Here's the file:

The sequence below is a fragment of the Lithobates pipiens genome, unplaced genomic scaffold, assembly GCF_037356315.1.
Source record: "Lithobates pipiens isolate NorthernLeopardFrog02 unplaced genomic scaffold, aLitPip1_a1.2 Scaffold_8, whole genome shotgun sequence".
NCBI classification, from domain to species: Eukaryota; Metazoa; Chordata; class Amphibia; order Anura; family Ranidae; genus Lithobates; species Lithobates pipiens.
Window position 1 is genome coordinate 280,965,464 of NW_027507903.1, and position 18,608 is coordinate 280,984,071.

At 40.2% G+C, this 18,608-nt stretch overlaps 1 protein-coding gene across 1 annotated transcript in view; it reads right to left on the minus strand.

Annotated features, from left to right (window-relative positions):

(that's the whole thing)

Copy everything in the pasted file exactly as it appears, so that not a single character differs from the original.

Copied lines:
The sequence below is a fragment of the Lithobates pipiens genome, unplaced genomic scaffold, assembly GCF_037356315.1.
Source record: "Lithobates pipiens isolate NorthernLeopardFrog02 unplaced genomic scaffold, aLitPip1_a1.2 Scaffold_8, whole genome shotgun sequence".
NCBI classification, from domain to species: Eukaryota; Metazoa; Chordata; class Amphibia; order Anura; family Ranidae; genus Lithobates; species Lithobates pipiens.
Window position 1 is genome coordinate 280,965,464 of NW_027507903.1, and position 18,608 is coordinate 280,984,071.

At 40.2% G+C, this 18,608-nt stretch overlaps 1 protein-coding gene across 1 annotated transcript in view; it reads right to left on the minus strand.

Annotated features, from left to right (window-relative positions):